Space dust is tough enough to survive supernova aftermath

Star-seeding soot lingers long after explosion’s reverse shock waves, astronomers discover

supernova dust

STUBBORN DUST  A patch of dust (outlined in white) sits near the center of supernova remnant Sagittarius A East. The dust has survived both the explosion (reddish orange) and its reverse shock wave (blue).

Lau et al/Science 2015; SOFIA, PACS, Chandra, VLA

Dust still lingers in the leftovers of a supernova that exploded thousands of years ago. Its existence demonstrates that the material can survive the reverse shock waves of stellar explosions, researchers report online March 19 in Science.

Ryan Lau of Cornell University and fellow astronomers found the lingering dust in Sagittarius A East, a remnant of a supernova 26,000 light-years away that exploded (from an Earth-based viewpoint) 10,000 years ago.

Past observations have shown that the initial explosive shock wave of a supernova can create dust (SN: 2/8/14, p. 7; SN Online 7/9/14). What has been unclear, however, is whether supernova dust can survive reverse shock waves, which occur roughly 1,000 years after a stellar explosion.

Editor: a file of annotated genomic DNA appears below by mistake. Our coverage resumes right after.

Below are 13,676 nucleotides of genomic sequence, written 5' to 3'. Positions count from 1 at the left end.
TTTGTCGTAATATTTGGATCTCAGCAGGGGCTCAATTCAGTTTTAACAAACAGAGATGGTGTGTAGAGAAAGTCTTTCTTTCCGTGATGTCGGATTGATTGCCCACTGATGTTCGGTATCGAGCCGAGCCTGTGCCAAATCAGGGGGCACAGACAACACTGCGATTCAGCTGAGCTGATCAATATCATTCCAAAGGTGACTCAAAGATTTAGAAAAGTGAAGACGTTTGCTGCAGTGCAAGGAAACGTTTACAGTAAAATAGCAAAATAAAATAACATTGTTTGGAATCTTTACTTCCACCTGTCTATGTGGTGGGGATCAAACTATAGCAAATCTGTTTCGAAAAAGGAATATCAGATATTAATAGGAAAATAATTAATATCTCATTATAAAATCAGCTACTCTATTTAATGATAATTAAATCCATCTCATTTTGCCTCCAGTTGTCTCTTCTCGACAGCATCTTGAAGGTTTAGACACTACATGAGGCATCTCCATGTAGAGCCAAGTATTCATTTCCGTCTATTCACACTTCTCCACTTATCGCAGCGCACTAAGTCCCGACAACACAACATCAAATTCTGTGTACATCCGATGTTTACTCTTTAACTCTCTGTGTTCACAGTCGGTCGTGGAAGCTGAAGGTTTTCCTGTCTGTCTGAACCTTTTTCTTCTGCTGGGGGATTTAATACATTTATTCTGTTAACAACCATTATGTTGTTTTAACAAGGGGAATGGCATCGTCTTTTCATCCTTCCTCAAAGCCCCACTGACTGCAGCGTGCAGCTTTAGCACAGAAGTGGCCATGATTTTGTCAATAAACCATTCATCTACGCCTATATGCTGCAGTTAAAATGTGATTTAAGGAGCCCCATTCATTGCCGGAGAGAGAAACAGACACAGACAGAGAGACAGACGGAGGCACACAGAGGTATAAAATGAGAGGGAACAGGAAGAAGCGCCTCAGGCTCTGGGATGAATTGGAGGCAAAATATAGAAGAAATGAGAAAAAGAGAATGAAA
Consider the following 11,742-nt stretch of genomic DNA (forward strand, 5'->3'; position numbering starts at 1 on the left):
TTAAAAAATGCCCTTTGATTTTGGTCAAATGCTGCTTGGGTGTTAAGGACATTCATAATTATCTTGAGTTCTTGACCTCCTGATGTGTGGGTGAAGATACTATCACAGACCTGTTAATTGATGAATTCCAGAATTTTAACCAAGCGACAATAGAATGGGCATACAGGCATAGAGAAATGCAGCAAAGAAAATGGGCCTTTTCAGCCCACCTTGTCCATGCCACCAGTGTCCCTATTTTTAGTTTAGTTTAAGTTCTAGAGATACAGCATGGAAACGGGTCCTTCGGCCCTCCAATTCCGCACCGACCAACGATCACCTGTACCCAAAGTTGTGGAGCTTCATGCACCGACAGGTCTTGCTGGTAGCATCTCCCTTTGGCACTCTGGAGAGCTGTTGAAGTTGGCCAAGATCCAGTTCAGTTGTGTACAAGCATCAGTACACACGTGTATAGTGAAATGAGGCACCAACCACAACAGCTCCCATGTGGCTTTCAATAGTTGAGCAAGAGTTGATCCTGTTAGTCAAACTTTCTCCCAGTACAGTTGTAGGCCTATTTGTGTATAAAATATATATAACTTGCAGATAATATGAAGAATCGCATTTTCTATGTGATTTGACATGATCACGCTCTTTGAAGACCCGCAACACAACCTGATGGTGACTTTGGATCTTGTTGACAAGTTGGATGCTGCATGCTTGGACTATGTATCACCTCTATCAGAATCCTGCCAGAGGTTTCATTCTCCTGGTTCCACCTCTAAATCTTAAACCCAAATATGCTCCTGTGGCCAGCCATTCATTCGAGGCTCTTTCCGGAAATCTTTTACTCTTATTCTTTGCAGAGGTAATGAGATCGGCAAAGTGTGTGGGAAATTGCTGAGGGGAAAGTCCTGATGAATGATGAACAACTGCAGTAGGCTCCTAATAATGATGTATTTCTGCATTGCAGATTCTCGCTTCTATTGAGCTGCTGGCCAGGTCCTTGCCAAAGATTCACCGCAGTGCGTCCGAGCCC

Based on infrared images,Lau and colleagues estimate that 10 to 20 percent of the initial dust made in supernova Sagittarius A East survived the reverse shock wave of the explosion. A similar amount of dust — and possibly more — may have survived supernovas in the early universe. That dust provided the raw materials for bursts of star and planet formation to begin billions of years ago, Lau says.

Ashley Yeager is the associate news editor at Science News. She has worked at The Scientist, the Simons Foundation, Duke University and the W.M. Keck Observatory, and was the web producer for Science News from 2013 to 2015. She has a bachelor’s degree in journalism from the University of Tennessee, Knoxville, and a master’s degree in science writing from MIT.

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